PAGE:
This condition is most commonly associated with painful menstrual period, pain with intercourse, pain during ovulation. Not all women who have menstrual pain have endometriosis. It is estimated that about 15% of women suffer from this condition. The medical profession has been criticized both for over diagnosing this condition and for ignoring women's complaints of the symptoms of endometriosis. You know your body better than anyone else and should pursue diagnosis and treatments based on your personal health goals.
Endometriosis occurs when tissue similar to the lining of the uterus (the endometrium) grows outside of the uterus. The endometrial uterine lining is shed during the menstrual period. The endometrial tissue outside the uterus cannot be shed as part of your normal monthly cycle or during your period. This tissue can build up month after month and cause scar tissue around the fallopian tubes or ovaries. This is what causes the pain and in some cases, infertility.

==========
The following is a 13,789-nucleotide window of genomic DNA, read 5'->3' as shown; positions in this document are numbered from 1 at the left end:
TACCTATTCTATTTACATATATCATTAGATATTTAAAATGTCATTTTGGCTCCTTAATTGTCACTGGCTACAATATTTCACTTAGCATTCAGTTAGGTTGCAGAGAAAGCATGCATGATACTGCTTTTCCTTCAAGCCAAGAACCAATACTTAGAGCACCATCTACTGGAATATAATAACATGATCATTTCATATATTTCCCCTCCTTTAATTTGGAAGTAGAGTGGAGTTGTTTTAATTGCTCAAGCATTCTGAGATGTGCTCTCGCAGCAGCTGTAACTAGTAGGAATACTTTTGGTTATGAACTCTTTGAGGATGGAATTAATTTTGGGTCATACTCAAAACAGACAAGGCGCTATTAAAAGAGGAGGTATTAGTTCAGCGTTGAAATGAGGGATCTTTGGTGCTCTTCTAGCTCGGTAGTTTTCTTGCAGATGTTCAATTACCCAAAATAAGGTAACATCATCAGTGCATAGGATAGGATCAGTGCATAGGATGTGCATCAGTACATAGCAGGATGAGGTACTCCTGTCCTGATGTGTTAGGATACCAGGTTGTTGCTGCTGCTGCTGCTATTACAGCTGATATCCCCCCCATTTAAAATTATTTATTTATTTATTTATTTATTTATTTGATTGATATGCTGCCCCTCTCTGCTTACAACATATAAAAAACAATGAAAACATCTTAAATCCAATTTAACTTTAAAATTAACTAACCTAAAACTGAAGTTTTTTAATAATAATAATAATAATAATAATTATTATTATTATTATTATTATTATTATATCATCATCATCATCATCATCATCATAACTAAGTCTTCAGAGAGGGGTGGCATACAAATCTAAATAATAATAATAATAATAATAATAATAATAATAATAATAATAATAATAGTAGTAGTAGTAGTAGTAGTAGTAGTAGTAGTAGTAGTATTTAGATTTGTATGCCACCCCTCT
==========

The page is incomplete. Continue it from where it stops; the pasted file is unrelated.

The definitive diagnosis of endometriosis is through laparoscopy. This is a surgical procedure where the physician looks inside your abdomen for the presence of scar tissue. If endometriosis is detected, your physician may advise additional, more invasive surgery to remove the scar tissue. These surgeries may or may not be effective, because the endometrium may well grow again. A common medical treatment is to use birth control pills to stop ovulation and the continued growth of endometrial tissue. Of course you will then have the side effects and risks of taking the Pill.
Alternative treatments not avoid surgery and taking hormone-like drugs, but may be very successful in treating the chronic pain and building your immune system at the same time.
Chinese herbal medicine or teas
Oil of Evening Primrose
B Complex Vitamins
Vitamin E and Selenium